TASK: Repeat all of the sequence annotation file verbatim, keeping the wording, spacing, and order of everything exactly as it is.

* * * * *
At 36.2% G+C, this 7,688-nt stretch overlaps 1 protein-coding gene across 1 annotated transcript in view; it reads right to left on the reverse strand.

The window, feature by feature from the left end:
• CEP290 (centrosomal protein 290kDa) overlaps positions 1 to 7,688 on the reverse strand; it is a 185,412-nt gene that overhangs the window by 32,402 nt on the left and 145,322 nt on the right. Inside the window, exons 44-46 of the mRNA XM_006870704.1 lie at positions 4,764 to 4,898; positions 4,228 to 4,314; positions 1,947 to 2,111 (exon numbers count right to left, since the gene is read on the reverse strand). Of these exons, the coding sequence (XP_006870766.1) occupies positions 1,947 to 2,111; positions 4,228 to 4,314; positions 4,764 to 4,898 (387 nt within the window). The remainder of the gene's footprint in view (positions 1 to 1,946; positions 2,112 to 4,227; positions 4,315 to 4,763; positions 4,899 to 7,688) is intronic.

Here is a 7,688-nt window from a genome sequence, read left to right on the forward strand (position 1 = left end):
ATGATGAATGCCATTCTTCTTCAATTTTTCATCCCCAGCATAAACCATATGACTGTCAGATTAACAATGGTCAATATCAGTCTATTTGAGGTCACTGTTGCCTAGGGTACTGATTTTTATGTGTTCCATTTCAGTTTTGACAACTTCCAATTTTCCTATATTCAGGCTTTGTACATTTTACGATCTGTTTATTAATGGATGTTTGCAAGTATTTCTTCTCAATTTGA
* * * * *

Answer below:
At 36.2% G+C, this 7,688-nt stretch overlaps 1 protein-coding gene across 1 annotated transcript in view; it reads right to left on the reverse strand.

The window, feature by feature from the left end:
• CEP290 (centrosomal protein 290kDa) overlaps positions 1 to 7,688 on the reverse strand; it is a 185,412-nt gene that overhangs the window by 32,402 nt on the left and 145,322 nt on the right. Inside the window, exons 44-46 of the mRNA XM_006870704.1 lie at positions 4,764 to 4,898; positions 4,228 to 4,314; positions 1,947 to 2,111 (exon numbers count right to left, since the gene is read on the reverse strand). Of these exons, the coding sequence (XP_006870766.1) occupies positions 1,947 to 2,111; positions 4,228 to 4,314; positions 4,764 to 4,898 (387 nt within the window). The remainder of the gene's footprint in view (positions 1 to 1,946; positions 2,112 to 4,227; positions 4,315 to 4,763; positions 4,899 to 7,688) is intronic.

Here is a 7,688-nt window from a genome sequence, read left to right on the forward strand (position 1 = left end):
ATGATGAATGCCATTCTTCTTCAATTTTTCATCCCCAGCATAAACCATATGACTGTCAGATTAACAATGGTCAATATCAGTCTATTTGAGGTCACTGTTGCCTAGGGTACTGATTTTTATGTGTTCCATTTCAGTTTTGACAACTTCCAATTTTCCTATATTCAGGCTTTGTACATTTTACGATCTGTTTATTAATGGATGTTTGCAAGTATTTCTTCTCAATTTGA